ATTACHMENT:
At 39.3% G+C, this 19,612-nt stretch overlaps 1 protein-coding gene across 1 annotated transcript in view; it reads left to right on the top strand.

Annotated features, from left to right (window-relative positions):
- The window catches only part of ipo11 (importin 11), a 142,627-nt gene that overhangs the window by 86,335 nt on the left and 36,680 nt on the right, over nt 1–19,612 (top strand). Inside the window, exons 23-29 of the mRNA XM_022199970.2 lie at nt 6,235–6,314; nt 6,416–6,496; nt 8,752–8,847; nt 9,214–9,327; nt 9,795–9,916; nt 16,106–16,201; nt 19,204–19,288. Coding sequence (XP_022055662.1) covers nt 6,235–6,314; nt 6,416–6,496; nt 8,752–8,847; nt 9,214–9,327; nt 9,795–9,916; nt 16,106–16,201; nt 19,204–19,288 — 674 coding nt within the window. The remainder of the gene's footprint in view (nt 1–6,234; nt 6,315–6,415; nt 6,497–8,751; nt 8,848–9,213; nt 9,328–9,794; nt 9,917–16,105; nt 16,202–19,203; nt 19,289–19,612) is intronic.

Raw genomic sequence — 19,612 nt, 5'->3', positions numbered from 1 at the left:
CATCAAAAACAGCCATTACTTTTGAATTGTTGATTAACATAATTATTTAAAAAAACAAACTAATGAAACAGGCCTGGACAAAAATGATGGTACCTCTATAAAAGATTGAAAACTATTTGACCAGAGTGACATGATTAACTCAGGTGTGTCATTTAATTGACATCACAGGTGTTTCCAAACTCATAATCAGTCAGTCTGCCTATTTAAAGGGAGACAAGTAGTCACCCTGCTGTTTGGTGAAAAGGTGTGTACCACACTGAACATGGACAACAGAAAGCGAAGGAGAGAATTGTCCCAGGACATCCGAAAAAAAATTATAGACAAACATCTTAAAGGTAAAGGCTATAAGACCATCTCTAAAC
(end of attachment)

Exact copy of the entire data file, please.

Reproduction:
At 39.3% G+C, this 19,612-nt stretch overlaps 1 protein-coding gene across 1 annotated transcript in view; it reads left to right on the top strand.

Annotated features, from left to right (window-relative positions):
- The window catches only part of ipo11 (importin 11), a 142,627-nt gene that overhangs the window by 86,335 nt on the left and 36,680 nt on the right, over nt 1–19,612 (top strand). Inside the window, exons 23-29 of the mRNA XM_022199970.2 lie at nt 6,235–6,314; nt 6,416–6,496; nt 8,752–8,847; nt 9,214–9,327; nt 9,795–9,916; nt 16,106–16,201; nt 19,204–19,288. Coding sequence (XP_022055662.1) covers nt 6,235–6,314; nt 6,416–6,496; nt 8,752–8,847; nt 9,214–9,327; nt 9,795–9,916; nt 16,106–16,201; nt 19,204–19,288 — 674 coding nt within the window. The remainder of the gene's footprint in view (nt 1–6,234; nt 6,315–6,415; nt 6,497–8,751; nt 8,848–9,213; nt 9,328–9,794; nt 9,917–16,105; nt 16,202–19,203; nt 19,289–19,612) is intronic.

Raw genomic sequence — 19,612 nt, 5'->3', positions numbered from 1 at the left:
CATCAAAAACAGCCATTACTTTTGAATTGTTGATTAACATAATTATTTAAAAAAACAAACTAATGAAACAGGCCTGGACAAAAATGATGGTACCTCTATAAAAGATTGAAAACTATTTGACCAGAGTGACATGATTAACTCAGGTGTGTCATTTAATTGACATCACAGGTGTTTCCAAACTCATAATCAGTCAGTCTGCCTATTTAAAGGGAGACAAGTAGTCACCCTGCTGTTTGGTGAAAAGGTGTGTACCACACTGAACATGGACAACAGAAAGCGAAGGAGAGAATTGTCCCAGGACATCCGAAAAAAAATTATAGACAAACATCTTAAAGGTAAAGGCTATAAGACCATCTCTAAAC